I like the “guardian” framing a lot! Besides the direct impact on human flourishing, I think a substantial fraction of x-risk comes from the deployment of superhumanly persuasive AI systems. It seems increasingly urgent that we deploy some kind of guardian technology that at least monitors, and ideally protects, against such superhuman persuaders.
Symbiosis is ubiquitous in the natural world, and is a good example of cooperation across what we normally would consider entity boundaries.
When I say the world selects for “cooperation” I mean it selects for entities that try to engage in positive-sum interactions with other entities, in contrast to entities that try to win zero-sum conflicts (power-seeking).
Agreed with the complicity point—as evo-sim experiments like Axelrod’s showed us, selecting for cooperation requires entities that can punish defectors, a condition the world of “hammers” fails to satisfy.
Depends on offense-defense balance, I guess. E.g. if well-intentioned and well-coordinated actors are controlling 90% of AI-relevant compute then it seems plausible that they could defend against 10% of the compute being controlled by misaligned AGI or other bad actors—by denying them resources, by hardening core infrastructure, via MAD, etc.
I would be interested in a detailed analysis of pivotal act vs gradual steering; my intuition is that many of the differences dissolve once you try to calculate the value of specific actions. Some unstructured thoughts below:
Both aim to eventually end up in a state of existential security, where nobody can ever build an unaligned AI that destroys the world. Both have to deal with the fact that power is currently broadly distributed in the world, so most plausible stories in which we end up with existential security will involve the actions of thousands if not millions of people, distributed over decades or even centuries.
Pivotal acts have stronger claims of impact, but generally have weaker claims of the sign of that impact—actually realistic pivotal-seeming acts like “unilaterally deploy a friendly-seeming AI singleton” or “institute a stable global totalitarianism” are extremely, existentially dangerous. If someone identifies a pivotal-seeming act that is actually robustly positive, I’ll be the first to sign on.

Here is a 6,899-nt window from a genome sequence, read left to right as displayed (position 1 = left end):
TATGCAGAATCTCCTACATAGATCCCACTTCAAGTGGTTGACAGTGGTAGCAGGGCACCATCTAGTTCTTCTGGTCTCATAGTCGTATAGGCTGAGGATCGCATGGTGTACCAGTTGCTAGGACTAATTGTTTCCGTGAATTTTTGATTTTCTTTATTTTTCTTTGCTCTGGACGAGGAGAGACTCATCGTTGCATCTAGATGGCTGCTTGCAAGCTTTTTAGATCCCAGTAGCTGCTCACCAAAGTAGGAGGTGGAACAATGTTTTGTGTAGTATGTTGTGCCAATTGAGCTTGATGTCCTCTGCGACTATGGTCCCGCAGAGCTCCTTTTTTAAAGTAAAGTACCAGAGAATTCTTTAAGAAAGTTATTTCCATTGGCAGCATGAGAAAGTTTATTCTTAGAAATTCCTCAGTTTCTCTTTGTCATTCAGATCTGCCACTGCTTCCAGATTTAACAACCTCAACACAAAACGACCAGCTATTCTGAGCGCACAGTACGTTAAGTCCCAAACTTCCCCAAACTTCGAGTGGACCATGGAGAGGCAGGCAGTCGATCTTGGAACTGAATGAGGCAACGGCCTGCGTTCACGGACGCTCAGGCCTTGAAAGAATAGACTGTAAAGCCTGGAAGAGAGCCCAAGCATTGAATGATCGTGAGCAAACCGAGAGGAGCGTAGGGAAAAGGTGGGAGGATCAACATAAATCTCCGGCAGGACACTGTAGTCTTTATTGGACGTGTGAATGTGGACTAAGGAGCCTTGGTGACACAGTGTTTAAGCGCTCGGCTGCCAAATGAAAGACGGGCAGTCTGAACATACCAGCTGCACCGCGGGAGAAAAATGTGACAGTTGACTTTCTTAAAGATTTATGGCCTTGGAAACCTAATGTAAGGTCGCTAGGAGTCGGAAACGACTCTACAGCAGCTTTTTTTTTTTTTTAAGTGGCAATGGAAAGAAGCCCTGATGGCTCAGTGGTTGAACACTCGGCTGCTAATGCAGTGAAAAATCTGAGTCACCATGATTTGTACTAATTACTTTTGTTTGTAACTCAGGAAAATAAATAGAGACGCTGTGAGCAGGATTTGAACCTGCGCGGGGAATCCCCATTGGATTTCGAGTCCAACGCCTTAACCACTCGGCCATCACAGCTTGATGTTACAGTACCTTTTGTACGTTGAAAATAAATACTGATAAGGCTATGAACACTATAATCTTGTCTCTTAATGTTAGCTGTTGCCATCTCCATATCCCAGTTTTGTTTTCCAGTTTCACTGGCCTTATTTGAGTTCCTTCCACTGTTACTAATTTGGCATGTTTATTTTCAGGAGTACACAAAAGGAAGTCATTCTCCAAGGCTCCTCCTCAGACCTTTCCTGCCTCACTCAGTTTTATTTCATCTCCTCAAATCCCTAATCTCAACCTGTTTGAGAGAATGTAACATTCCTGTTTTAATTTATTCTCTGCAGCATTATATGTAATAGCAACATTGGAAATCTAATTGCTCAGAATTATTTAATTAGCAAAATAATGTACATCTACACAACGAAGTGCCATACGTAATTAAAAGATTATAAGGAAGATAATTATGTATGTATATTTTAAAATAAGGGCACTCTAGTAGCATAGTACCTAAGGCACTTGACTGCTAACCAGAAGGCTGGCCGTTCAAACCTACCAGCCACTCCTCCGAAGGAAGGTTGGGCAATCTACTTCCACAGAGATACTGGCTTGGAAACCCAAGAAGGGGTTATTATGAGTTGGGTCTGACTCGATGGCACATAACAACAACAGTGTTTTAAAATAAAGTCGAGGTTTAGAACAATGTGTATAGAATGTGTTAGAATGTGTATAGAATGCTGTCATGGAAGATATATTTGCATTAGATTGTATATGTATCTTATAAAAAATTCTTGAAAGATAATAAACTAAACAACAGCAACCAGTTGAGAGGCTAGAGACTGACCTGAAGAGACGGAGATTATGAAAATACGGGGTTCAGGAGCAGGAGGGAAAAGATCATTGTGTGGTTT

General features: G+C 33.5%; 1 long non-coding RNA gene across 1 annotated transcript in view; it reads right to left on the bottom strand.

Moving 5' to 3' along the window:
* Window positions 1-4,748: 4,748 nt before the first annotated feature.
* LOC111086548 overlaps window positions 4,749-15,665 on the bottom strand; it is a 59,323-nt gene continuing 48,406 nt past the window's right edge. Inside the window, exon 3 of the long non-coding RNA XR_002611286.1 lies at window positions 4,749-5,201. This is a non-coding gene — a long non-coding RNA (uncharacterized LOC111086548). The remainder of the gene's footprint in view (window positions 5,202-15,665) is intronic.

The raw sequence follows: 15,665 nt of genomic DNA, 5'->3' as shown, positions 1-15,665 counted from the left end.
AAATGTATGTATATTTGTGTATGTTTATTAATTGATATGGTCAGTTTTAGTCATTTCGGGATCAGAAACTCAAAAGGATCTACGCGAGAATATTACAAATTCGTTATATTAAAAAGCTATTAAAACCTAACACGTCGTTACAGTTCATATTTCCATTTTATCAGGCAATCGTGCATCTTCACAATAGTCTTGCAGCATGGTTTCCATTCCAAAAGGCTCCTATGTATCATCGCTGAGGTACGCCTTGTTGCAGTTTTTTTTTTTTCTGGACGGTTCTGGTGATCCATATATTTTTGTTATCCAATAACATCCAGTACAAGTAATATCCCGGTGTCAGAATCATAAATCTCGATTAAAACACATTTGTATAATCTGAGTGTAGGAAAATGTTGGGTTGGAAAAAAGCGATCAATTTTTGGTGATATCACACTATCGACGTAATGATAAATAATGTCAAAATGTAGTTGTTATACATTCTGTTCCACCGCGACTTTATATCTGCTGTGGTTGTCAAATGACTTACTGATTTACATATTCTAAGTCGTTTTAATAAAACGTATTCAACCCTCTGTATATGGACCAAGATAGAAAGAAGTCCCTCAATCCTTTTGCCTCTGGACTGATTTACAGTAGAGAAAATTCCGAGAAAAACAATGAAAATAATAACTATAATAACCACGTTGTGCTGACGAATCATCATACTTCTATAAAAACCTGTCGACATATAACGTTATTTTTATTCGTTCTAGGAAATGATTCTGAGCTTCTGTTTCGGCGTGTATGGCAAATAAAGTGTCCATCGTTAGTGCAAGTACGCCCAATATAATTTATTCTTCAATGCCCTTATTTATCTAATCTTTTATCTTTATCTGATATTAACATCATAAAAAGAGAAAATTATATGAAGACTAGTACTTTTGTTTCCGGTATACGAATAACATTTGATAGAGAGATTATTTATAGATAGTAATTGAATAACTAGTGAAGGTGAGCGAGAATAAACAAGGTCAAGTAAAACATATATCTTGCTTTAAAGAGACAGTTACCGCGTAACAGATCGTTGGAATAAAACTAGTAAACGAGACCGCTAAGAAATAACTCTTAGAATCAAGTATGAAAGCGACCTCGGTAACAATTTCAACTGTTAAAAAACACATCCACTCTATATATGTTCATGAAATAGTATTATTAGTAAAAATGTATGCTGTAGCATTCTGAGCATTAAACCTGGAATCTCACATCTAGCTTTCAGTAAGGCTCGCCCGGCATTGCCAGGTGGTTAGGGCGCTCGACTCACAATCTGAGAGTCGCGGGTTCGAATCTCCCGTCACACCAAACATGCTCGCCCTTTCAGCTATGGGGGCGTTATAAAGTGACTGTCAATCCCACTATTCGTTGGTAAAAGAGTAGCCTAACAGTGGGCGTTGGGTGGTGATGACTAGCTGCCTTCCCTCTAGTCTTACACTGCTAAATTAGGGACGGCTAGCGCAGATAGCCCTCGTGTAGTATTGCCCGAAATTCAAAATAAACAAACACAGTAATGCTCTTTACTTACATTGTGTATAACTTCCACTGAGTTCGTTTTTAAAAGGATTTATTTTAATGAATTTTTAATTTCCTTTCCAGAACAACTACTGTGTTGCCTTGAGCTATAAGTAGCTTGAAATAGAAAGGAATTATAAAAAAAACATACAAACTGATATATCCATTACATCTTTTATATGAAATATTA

In contrast, gradual steering proposals like “improve AI lab communication” or “improve interpretability” have weaker claims to impact, but stronger claims to being net positive across many possible worlds, and are much less subject to multi-agent problems like races and the unilateralist’s curse.
True, complete existential safety probably requires some measure of “solving politics” and locking in current human values, hence may not be desirable. Like what if the Long Reflection decides that the negative utilitarians are right and the world should in fact be destroyed? I won’t put high credence on that, but there is some level of accidental existential risk that we should be willing to accept in order to not lock in our values.
You might find AI Safety Endgame Stories helpful—I wrote it last week to try to answer this exact question, covering a broad array of (mostly non-pivotal-act) success stories from technical and non-technical interventions.
Nate’s “how various plans miss the hard bits of the alignment challenge” might also be helpful as it communicates the “dynamics of doom” that success stories have to fight against.
One thing I would love is to have a categorization of safety stories by claims about the world. E.g what does successful intervention look like in worlds where one or more of the following claims hold:
No serious global treaties on AI ever get signed.
Deceptive alignment turns out not to be a problem.
Mechanistic interpretability becomes impractical for large enough models.
CAIS turns out to be right, and AI agents simply aren’t economically competitive.
Multi-agent training becomes the dominant paradigm for AI.
Due to a hardware / software / talent bottleneck there turns out to be one clear AI capabilities leader with nobody else even close.
These all seem like plausible worlds to me, and it would be great if we had more clarity about what worlds different interventions are optimizing for. Ideally we should have bets across all the plausible worlds in which intervention is tractable, and I think that’s currently far from being true.
I don’t mean to suggest “just supporting the companies” is a good strategy, but there are promising non-power-seeking strategies like “improve collaboration between the leading AI labs” that I think are worth biasing towards.
Maybe the crux is how strongly capitalist incentives bind AI lab behavior. I think none of the currently leading AI labs (OpenAI, DeepMind, Google Brain) are actually so tightly bound by capitalist incentives that their leaders couldn’t delay AI system deployment by at least a few months, and probably more like several years, before capitalist incentives in the form of shareholder lawsuits or new entrants that poach their key technical staff have a chance to materialize.